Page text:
Regional Expertise

Regional Expertise on display at Draper Hills event

Regional Expertise

In addition to the most pressing issues of the day, scholars at the Freeman Spogli Institute for International Studies focus their research on many regions of the world, from Beijing to Brazil.

Research Spotlight

President Moon Jae In of South Korea during his inauguration proceedings.

South Korea's Democratic Decay

South Korea is following global trends as it slides toward a “democratic depression.” Both the spirit of democracy and actual liberal-democratic standards are under attack.
Cover of the book 'The Deer and the Dragon: Southeast Asia and China in the 21st Century"

The Deer and the Dragon: Southeast Asia and China in the 21st Century

Southeast Asian and Chinese perceptions of each other are examined using survey research and by asking whether China views the region as its “strategic backyard.”
Vincent Barletta book cover

Rhythm: Form and Dispossession

Author Vincent Barletta explores rhythm as a primordial and physical binding force that establishes order and form in the ancient world, as the anatomy of lived experience in early modern Europe, and as a subject of aesthetic and ethical questioning in the twentieth century.

Featured Faculty

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Karen Eggleston

Senior Fellow at the Freeman Spogli Institute for International Studies
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Karen Eggleston

Senior Fellow at the Freeman Spogli Institute for International Studies
Deputy Director, Shorenstein Asia-Pacific Research Center
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Scott Rozelle

Senior Fellow at the Freeman Spogli Institute for International Studies
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Scott Rozelle

Senior Fellow at the Freeman Spogli Institute for International Studies
Co-Director, Rural Education Action Program
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Beatriz Magaloni

Senior Fellow at the Freeman Spogli Institute for International Studies
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Beatriz Magaloni

Senior Fellow at the Freeman Spogli Institute for International Studies
Professor of Political Science
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Yong Suk Lee

Center Fellow at the Freeman Spogli Institute for International Studies
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Yong Suk Lee

Center Fellow at the Freeman Spogli Institute for International Studies
Deputy Director, Korea Program at the Shorenstein Asia-Pacific Research Center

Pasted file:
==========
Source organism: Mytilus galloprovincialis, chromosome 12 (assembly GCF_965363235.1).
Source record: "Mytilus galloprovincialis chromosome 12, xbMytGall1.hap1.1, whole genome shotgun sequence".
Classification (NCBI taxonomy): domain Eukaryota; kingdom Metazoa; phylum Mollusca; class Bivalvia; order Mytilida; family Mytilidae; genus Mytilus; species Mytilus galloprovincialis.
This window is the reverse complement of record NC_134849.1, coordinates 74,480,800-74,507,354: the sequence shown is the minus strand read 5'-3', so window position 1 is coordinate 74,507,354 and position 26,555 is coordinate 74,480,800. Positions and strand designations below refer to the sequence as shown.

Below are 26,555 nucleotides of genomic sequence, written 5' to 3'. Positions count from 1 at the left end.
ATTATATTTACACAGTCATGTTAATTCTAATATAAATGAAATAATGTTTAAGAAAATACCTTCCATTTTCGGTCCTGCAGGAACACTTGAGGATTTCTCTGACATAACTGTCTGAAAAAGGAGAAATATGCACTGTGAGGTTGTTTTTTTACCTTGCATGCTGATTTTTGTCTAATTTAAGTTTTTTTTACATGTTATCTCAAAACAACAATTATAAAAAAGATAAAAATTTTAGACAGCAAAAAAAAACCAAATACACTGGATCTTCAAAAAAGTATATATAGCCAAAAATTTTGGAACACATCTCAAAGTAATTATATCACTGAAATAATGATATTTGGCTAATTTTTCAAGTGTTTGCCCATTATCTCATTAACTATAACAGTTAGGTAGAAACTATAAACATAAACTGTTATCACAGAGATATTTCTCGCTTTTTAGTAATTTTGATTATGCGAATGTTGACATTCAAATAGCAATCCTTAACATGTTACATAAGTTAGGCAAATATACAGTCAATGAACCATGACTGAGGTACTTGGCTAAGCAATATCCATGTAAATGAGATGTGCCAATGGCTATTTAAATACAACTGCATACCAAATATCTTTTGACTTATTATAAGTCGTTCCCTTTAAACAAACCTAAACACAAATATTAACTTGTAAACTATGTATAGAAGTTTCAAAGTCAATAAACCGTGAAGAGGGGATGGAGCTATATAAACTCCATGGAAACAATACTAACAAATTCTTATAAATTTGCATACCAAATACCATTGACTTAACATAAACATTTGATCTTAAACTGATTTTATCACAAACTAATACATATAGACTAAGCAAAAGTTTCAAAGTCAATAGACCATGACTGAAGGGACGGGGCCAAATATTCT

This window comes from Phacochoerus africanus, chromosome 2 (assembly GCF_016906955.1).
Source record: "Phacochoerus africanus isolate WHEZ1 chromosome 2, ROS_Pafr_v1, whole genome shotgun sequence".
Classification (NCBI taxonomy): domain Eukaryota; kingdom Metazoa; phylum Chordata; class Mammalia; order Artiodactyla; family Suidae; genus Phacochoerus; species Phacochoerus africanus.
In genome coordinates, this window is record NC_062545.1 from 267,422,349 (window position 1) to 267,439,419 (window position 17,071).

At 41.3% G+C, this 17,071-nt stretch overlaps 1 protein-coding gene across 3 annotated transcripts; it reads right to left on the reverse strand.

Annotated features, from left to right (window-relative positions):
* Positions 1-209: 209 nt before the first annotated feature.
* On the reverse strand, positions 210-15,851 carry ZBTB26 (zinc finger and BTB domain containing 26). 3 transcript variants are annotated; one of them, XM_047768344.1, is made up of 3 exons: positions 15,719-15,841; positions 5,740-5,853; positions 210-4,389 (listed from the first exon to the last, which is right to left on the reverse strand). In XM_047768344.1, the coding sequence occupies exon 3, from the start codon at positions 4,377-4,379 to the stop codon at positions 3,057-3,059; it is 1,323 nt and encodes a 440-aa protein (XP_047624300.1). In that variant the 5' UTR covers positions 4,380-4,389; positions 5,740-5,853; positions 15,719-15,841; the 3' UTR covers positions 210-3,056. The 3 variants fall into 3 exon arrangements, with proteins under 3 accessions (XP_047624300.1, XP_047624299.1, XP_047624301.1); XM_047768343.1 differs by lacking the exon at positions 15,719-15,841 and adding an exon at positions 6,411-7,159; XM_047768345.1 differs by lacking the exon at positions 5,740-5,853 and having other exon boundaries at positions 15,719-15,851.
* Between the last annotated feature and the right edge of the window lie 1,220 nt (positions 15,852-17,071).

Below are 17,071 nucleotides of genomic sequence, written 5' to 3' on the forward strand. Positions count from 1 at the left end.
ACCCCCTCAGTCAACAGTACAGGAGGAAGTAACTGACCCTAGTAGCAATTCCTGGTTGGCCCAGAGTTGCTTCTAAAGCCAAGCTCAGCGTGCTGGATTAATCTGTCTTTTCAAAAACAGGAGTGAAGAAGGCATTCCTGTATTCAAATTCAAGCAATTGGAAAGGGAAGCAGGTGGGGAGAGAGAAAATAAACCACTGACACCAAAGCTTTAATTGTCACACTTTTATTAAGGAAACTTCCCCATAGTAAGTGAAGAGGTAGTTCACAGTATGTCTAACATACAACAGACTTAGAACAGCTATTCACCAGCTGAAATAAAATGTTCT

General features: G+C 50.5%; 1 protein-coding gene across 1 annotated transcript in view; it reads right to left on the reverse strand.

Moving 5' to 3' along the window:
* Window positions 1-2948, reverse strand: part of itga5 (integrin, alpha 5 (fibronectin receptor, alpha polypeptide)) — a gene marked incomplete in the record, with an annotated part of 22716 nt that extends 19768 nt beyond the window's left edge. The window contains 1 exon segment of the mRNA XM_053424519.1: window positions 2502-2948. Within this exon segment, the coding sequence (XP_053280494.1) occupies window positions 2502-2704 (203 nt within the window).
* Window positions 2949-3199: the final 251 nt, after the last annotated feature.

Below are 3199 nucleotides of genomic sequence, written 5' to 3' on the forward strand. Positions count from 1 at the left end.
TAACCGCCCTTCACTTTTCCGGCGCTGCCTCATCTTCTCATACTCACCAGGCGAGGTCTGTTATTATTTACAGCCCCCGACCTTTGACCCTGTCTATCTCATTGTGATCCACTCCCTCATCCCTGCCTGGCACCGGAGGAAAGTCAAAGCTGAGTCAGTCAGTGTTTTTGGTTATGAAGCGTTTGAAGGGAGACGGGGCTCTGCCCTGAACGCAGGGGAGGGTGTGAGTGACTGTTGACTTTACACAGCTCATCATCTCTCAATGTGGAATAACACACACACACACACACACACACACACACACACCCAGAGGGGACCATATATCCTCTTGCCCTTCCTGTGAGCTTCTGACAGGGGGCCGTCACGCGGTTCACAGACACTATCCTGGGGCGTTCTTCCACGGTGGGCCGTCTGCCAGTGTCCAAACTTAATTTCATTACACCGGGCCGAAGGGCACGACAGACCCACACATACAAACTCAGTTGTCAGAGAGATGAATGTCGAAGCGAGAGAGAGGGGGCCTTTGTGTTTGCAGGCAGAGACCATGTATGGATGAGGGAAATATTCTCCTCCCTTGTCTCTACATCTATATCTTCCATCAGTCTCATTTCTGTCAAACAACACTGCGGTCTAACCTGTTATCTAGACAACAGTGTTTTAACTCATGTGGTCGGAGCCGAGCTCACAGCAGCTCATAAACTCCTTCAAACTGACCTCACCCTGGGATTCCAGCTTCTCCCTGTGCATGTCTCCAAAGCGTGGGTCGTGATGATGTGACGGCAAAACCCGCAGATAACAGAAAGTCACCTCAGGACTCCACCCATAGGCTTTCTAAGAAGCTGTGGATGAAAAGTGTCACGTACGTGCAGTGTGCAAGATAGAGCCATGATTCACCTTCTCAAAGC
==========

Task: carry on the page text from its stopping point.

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Publications

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Working Paper

ASEAN's Futures

Donald K. Emmerson
June 2017 , 2017

The future of ASEAN is necessarily unknown. Its futures, however, can be guessed with less risk of being wrong. My purpose here is not to predict with confidence but to “pandict” with reticence—not to choose one assured future but to scan several that could conceivably occur. Also, what follows is merely a range, not the range.  The five different ASEANs of the future all too briefly sketched below are meant to be suggestive, but they are neither fully exclusive nor jointly exhaustive. Potentiality outruns imagination.

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Commentary

Surviving the Trump-Moon Summit

Daniel C. Sneider
Toyo Keizai Online (Tokyo Business Today) , 2017

In the days leading up to the Washington summit between South Korean President Moon Jae-in and U.S. President Donald Trump, the tension in Seoul was hard to escape. Fears of an open clash between the two leaders, of a handshake that went on too long, or of a hostile early morning tweet directed at Moon were widespread. But when a senior national security advisor to Moon met a group of American visitors after the first day of talks, he was visibly relieved. The dinner between Moon and U.S.

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Book

Renegotiating the World Order: Institutional Change in International Relations

Phillip Lipscy
Cambridge University Press , 2017

Rising powers often seek to reshape the world order, triggering confrontations with those who seek to defend the status quo. In recent years, as international institutions have grown in prevalence and influence, they have increasingly become central arenas for international contestation. Phillip Y. Lipscy examines how international institutions evolve as countries seek to renegotiate the international order. He offers a new theory of institutional change and explains why some institutions change flexibly while others successfully resist or fall to the wayside.